Michigan Islands: What are some of the most popular?
| 4 min read
We all know that Michigan’s most famous island is Mackinac Island. But it’s just one of hundreds along Michigan’s coasts. Michigan has 420 named islands in the Great Lakes, according to the U.S. Geological Survey. But many are inhabitable and very small. Some have been used for lighthouses and are important for navigation. Many are recognized as nature preserves. Let’s look at some of the better-known islands.
Mackinac Island. The state's most visited and beloved island sits in the Straits of Mackinac between the Lower and Upper Peninsulas in Lake Huron. What makes a visit special is that it feels like traveling back in time to a classic, nostalgic experience, with its Victorian homes and horse-drawn carriages. You can even explore the island’s past at Fort Mackinac, an 1800s military outpost that features reenactment demonstrations and exhibits.
North and South Manitou. These sibling islands are steeped in Native American folklore, as depicted in the classic children’s book “The Legend of Sleeping Bear Dunes.” These uninhabited islands are part of Sleeping Bear Dunes National Lakeshore. They attract day hikers or campers who reach them by ferry service from Leland.
Drummond Island. This island is home to Michigan’s largest closed loop off-road trail system, with over 60 miles of ATV trails and 40 miles of ORV routes. It’s located just east of the Upper Peninsula in northern Lake Huron, requiring a ferry from the village of DeTour.
Bois Blanc. This island feels desolate compared to its neighbor Mackinac Island. You can visit the old Coast Guard chapel or the Bois Blanc lighthouse. Venture in and through the village of Pointe Aux Pins and see the active schoolhouse, church, historical museum, a little post office and the older homes. The only way to get to the island is by the Plaunt Transportation ferry, which leaves from Cheboygan daily.
Isle Royale. Located in Lake Superior, this is one of Michigan’s five national parks, drawing about 17,000 visitors annually. Isle Royale is one of the least-visited national parks in the country, but is known as a destination for hiking and biking, water sports and camping. It has diverse wildlife. But it’s a trek to get to the island. A five-hour boat ride from the Upper Peninsula is the most common way to get there.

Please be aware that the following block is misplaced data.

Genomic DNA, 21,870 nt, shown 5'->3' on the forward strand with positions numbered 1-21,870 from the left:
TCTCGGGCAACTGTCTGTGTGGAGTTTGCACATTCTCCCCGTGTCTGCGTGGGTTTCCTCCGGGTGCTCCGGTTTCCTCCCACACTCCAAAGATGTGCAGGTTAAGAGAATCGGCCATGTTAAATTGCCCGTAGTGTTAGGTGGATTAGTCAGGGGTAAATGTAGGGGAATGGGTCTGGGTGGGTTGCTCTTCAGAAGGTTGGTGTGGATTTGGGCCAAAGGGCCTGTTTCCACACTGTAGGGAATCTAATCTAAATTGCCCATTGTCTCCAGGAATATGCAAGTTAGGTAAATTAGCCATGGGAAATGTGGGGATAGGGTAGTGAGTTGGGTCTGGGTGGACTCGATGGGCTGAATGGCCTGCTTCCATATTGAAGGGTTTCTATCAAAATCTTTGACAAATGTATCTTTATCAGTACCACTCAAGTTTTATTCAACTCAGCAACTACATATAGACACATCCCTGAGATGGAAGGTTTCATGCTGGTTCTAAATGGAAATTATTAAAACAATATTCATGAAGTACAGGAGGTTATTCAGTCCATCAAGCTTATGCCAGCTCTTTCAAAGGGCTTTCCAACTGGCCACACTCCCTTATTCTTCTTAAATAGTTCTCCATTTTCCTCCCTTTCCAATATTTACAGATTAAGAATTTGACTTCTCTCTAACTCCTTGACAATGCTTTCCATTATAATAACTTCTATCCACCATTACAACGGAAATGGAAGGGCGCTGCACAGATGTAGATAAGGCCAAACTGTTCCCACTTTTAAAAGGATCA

Les Cheneaux Islands. This archipelago consists of 36 small islands, mostly small and unpopulated, along 12 miles of Lake Huron shoreline on the southeastern tip of the Upper Peninsula, about 30 miles northeast of the Mackinac Bridge. The name Les Cheneaux is French in origin, meaning "the channels." Its sheltered bays, channels and quiet coves are a haven for boats, protecting them from the winds.
Beaver Island. This island in Lake Michigan is about 55 square miles, making it the largest island in Lake Michigan and the third-largest island in Michigan, after Isle Royale and Drummond Island. It’s home to a few hundred year-around residents. It sits about 30 miles from Charlevoix, where you can catch a ferry to the island.
Belle Isle. Located on the Detroit River, this 985-acre island is home to the Anna Scripps Whitcomb Conservatory and the Belle Isle Aquarium. From the southern shore, you can take in a view of Detroit’s skyline.
Grand Island. Located off Pictured Rocks National Lakeshore, this island draws people year-round, from summer cottagers to winter adventurers who explore the ice caves lining the shore. You can take a ferry from Munising.
Grosse Ile. This island is located where the Detroit River meets Lake Erie and is the largest of several islands known as Grosse Ile Township. Its name, given by French explorers in 1679, means "big island.” It went under British rule after 1763 but was not settled by European Americans until after the United States achieved independence in the Revolutionary War. Now, it’s known for bike and nature trails as well as seasonal events hosted by the island’s local community.
Harsens Island. Located in the St. Clair River delta about an hour from Detroit, this island is known for fishing, wildlife, beaches and small-town charm. It’s roughly 24 square miles, most of which is a state-owned nature preserve, and is accessible by car ferry. The island is surrounded by over 2,100 acres of the largest freshwater delta in the Great Lakes Basin and one of the largest in the world.
Photo credit: Getty Images